Way back when one of my Russian tutors was from Kazakhstan and the other was from Turkmenistan. My tutor from K-stan explained what the suffix -stan means. Her explanation included a story told by her grandfather, whether or not this is fictional I don't know exactly, but I liked the story anyway. When most of Central Asia was nomadic, he began, the communities lived in small yurt villages. Each family was able to carry their home in carts or side bags carried by their animals. The yurts could be pulled down or put up in a matter of hours, and when the community needed to move, they could in a hurry. They selected the area where they would set up their yurts with care. It needed to be safe and close to food and water sources. The yurts were put up in a circle formation, and the people referred to this yurt community as their "stan." The word "stan" had tribal connotations as well as territorial implications. I have not done any research to confirm that this is historically accurate, but considering the implications of "stan" in today's language, it seemed that this explanation might well have been the origin of the common suffix.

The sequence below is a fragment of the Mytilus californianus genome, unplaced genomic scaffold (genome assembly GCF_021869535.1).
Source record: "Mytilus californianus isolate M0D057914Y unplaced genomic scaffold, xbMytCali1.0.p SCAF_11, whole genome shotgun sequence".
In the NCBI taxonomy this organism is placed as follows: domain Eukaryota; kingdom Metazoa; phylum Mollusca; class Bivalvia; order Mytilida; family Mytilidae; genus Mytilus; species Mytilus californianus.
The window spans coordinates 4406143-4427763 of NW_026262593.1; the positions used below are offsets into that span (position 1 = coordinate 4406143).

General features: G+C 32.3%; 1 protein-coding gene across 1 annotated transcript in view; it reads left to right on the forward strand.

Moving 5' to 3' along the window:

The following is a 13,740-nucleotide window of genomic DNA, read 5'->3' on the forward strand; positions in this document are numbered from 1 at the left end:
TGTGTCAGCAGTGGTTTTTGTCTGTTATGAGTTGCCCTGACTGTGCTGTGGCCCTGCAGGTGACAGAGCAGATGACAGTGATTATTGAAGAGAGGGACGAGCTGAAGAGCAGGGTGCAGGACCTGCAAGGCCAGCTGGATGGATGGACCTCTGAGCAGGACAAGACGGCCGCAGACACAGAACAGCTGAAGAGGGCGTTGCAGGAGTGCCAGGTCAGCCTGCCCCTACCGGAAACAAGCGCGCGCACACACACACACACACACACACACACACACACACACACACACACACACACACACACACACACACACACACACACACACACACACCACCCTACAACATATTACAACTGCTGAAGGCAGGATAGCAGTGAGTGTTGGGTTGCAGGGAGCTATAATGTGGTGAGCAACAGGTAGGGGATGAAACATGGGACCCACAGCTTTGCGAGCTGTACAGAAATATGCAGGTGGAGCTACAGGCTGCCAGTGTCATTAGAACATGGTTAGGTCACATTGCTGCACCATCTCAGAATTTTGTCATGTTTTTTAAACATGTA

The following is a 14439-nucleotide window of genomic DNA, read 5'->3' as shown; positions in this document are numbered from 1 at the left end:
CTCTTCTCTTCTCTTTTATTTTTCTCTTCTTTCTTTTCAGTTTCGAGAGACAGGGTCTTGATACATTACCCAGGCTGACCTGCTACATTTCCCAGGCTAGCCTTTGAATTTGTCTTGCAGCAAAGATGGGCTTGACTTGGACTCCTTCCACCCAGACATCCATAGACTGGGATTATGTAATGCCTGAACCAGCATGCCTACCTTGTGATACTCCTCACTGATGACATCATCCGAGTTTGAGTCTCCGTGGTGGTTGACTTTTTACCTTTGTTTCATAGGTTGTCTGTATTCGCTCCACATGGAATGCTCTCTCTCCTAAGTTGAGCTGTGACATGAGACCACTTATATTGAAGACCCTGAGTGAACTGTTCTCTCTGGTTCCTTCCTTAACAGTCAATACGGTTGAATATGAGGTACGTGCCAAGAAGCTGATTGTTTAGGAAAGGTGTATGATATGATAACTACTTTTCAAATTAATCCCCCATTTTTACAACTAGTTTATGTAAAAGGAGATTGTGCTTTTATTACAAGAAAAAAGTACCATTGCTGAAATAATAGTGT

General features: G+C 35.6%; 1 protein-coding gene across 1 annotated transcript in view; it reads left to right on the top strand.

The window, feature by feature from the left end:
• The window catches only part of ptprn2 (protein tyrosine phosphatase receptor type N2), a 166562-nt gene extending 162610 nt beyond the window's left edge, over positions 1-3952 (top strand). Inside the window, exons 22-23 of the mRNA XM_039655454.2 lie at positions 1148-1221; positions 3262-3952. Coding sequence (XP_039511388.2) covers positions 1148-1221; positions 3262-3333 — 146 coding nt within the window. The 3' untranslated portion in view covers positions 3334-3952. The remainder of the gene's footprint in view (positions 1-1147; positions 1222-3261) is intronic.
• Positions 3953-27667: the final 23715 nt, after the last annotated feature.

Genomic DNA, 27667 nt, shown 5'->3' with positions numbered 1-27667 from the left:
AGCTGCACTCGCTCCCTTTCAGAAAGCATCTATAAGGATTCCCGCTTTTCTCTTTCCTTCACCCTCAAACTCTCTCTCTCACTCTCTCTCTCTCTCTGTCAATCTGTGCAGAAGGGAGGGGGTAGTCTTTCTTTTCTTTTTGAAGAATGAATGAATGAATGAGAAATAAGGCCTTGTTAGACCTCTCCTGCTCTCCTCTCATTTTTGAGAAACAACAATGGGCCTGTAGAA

Linguistically speaking, the suffix "stan" is an ancient Persian and/or Farsi word meaning country, nation, land or place of. The suffix appears in the names of many regions, especially Central and South Asia. The country Turkmenistan therefore means "place of the Turkmen." In Persian the suffix is used more generally in words such as rigestan 'place of sand' or desert. In Sanskrit devasthan, 'place of devas' means temple. The root of -stan, "sta" is also the source of the English words stand and status.
Although I have left Turkmenistan, I have not changed the name of my blog Anniestan because literally this translates to "place of Annie," and that is exactly what this blog is. It is an expression of my place and journey on this earth. I may not be in a -stan country anymore, but wherever I go automatically becomes my Anniestan.